# How does getquin calculate the return on investment?

At getquin you can decide which form of return is displayed to you. On the one hand, you can switch between the relative and the absolute return. In addition, you can optionally select in the settings whether the relative return should be displayed time-weighted. In the default setting, getquin always shows you the so-called simple relative return on your personal dashboard. This usually corresponds to the return calculation of the brokers.

If you change the return calculation to the time-weighted return, the return displayed in getquin may differ from the return displayed by your broker.

### What is the time-weighted return?

In simple terms, when calculating the time-weighted return, the total investment horizon is divided into several sub-periods, for each of which the return is then calculated without taking cash flows into account.

The difference to the classical return calculation can be easily illustrated by the following example: A portfolio has the initial value of 1,000€ and stands after 10 years at 2,000€, which would suggest a return of 100%. But how would it be if the investor pays 100€ into the portfolio every year with a savings plan? This obviously has a significant impact on the actual return, i.e. the interest on the total invested capital. Exactly these effects of the payment flows are taken into account by the time-weighted return.

### Why getquin shows you the time-weighted return?

The advantage of the time-weighted return is that it takes into account payments into and out of the portfolio. In other methods of calculating returns, such as money-weighted or simple returns (as explained in the example above), cash flows are not sufficiently taken into account in the calculation of the return. This complicates both the comparability with benchmarks, but especially the comparability with alternative investment opportunities. For this reason, time-weighted is standard in professional finance and is also regulatory for most financial products.

### Why is the time-weighted return different from the return at my broker?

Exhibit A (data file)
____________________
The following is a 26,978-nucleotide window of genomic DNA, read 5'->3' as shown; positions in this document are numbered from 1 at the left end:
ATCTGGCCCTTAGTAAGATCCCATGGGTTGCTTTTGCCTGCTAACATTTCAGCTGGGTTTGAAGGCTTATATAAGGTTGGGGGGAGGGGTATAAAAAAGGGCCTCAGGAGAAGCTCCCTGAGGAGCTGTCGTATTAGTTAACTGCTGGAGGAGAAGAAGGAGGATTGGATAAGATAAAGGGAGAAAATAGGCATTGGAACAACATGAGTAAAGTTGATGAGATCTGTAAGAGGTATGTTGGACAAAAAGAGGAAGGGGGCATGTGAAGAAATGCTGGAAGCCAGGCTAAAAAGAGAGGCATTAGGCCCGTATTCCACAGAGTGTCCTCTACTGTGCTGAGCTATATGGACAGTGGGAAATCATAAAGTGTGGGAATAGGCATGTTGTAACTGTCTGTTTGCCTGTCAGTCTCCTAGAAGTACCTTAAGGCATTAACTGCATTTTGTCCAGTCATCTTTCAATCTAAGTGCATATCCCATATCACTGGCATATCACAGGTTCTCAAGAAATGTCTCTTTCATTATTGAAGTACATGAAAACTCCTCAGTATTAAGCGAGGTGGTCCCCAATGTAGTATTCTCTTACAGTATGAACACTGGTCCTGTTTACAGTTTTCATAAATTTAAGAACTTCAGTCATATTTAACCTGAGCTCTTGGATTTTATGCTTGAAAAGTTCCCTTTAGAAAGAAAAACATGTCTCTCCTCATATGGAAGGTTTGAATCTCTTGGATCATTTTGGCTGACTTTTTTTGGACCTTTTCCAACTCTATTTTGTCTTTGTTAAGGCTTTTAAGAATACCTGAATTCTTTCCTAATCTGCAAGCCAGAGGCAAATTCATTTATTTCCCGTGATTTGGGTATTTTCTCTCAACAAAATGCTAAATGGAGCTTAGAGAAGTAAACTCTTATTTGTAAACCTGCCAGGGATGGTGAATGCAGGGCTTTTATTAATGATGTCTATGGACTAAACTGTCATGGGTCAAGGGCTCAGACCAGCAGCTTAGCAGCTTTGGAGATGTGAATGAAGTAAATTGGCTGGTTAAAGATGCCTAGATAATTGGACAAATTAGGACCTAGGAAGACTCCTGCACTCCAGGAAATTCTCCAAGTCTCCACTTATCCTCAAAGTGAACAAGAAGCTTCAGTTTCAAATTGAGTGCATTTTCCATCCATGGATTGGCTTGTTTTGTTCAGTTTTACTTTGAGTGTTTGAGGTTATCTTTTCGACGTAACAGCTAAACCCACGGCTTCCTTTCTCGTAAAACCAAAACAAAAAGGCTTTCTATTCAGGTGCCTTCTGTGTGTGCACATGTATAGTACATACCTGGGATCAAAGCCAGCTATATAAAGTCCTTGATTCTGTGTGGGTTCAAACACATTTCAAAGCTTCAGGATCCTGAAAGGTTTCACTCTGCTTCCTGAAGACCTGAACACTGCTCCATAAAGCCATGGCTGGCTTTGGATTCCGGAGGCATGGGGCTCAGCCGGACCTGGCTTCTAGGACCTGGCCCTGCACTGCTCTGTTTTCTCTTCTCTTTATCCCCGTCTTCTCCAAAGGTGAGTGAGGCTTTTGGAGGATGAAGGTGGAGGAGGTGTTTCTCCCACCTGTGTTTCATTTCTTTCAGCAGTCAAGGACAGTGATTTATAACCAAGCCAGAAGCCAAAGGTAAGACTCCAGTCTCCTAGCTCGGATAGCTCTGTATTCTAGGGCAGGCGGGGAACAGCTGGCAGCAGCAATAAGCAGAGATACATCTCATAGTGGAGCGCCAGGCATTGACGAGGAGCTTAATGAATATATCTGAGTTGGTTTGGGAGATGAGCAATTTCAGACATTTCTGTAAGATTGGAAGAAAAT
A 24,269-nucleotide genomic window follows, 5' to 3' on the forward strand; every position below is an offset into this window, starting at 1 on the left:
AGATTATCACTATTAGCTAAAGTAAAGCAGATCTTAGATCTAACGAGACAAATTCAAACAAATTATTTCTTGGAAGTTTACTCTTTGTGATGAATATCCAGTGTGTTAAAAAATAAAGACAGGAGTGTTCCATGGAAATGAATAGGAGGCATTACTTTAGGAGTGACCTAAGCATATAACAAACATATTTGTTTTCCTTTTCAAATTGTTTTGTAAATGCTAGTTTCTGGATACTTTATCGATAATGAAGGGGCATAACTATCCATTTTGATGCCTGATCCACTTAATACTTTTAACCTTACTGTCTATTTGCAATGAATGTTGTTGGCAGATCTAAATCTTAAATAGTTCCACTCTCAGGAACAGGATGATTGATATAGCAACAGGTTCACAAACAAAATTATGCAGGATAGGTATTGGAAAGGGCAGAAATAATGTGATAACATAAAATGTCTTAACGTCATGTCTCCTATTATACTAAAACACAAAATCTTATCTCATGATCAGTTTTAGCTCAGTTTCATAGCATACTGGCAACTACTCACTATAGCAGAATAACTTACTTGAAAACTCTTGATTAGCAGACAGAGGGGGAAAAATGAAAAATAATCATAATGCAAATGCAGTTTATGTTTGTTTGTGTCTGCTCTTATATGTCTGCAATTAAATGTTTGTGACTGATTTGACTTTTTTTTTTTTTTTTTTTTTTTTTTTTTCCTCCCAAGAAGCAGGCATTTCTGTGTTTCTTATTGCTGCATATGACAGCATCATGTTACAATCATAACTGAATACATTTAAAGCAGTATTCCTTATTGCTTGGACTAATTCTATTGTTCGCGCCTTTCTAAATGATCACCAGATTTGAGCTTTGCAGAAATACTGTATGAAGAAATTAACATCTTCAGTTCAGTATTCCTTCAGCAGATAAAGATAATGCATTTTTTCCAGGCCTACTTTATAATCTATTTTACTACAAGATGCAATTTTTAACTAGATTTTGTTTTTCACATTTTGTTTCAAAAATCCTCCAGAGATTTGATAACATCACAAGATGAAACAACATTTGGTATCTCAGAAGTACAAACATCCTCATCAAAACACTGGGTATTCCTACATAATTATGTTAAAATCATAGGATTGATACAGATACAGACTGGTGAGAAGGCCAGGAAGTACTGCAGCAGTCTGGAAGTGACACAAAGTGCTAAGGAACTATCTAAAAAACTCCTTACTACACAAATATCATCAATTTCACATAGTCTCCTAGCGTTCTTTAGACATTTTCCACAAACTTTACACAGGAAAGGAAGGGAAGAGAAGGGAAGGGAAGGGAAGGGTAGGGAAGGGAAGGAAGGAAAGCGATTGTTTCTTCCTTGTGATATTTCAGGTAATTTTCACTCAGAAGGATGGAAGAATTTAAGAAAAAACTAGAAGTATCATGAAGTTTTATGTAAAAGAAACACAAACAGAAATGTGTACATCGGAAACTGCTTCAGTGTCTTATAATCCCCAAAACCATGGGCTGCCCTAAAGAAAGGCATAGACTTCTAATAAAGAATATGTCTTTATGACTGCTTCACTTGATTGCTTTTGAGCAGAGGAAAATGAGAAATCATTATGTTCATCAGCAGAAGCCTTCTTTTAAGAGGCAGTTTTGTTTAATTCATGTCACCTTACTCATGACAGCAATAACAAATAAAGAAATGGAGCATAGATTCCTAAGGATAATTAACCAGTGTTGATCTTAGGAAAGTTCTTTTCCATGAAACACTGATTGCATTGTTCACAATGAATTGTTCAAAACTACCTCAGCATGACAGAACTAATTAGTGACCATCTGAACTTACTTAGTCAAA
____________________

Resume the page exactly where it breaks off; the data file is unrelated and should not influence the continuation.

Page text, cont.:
Most brokers do not display time-weighted returns to clients, but use alternative calculation methods. Therefore, if after importing your portfolio you notice differences in the returns shown, it does not mean that the import did not work correctly. The correctness of the import can be checked by the absolute returns in the portfolio, because they are independent of the time-weighted (relative) returns.

### I have negative return in % but positive return in €, can this be true?

Yes! Even if it may not sound confusing at first: the time-weighted return is independent of the absolute amount of profits (and this is exactly what makes up the time-weighted return). To illustrate this, here is an extreme example. Let's say someone invests €1,000 and then suffers a 50% loss, leaving his portfolio worth only €500. Now he invests €100,000 and the market rises by 10% immediately afterwards. Thus, the total portfolio now stands at 110,550 €. The overall performance of the portfolio is negative because it fell by 50% and then rose by 10%. However, the absolute gain is €9,550.

### I have positive return in % but negative return in €, can this be true?

The reverse is exactly the same: Positive relative returns are also possible in combination with negative absolute returns when calculating with the time-weighted return. To illustrate this, here is an extreme example. Let's say someone invests €1,000 and then earns a 50% return, so his portfolio is worth €1,500. Next, he deposits €100,000, but the market drops 10% right after that. This leaves the total portfolio at €91,350. The overall performance of the portfolio is positive, as it increased by 50% and then decreased by 10%. However, in absolute terms, a loss of €9,650 was achieved.

### Absolute and relative return of a position are at 0, what can I do?

If the getquin app shows 0 for both the absolute and relative return for a position and your broker shows different returns for this position, but the absolute value of the position is correct, this is because there is currently not enough data available for the security in question. Since time-weighted returns require individual returns to be formed for different sub-periods, a calculation can only be made using historical price data. Getquin extends the coverage of price data on a current basis. An overview of the supported price data is provided in the following article.

### Conclusion

With getquin you can display both simple and time-weighted returns. The time-weighted return offers considerable advantages compared to classical methods of calculating the return, especially if deposits and withdrawals have taken place in the portfolio. Since not all brokers calculate the return uniformly, the return displayed in getquin may differ from the return at your broker.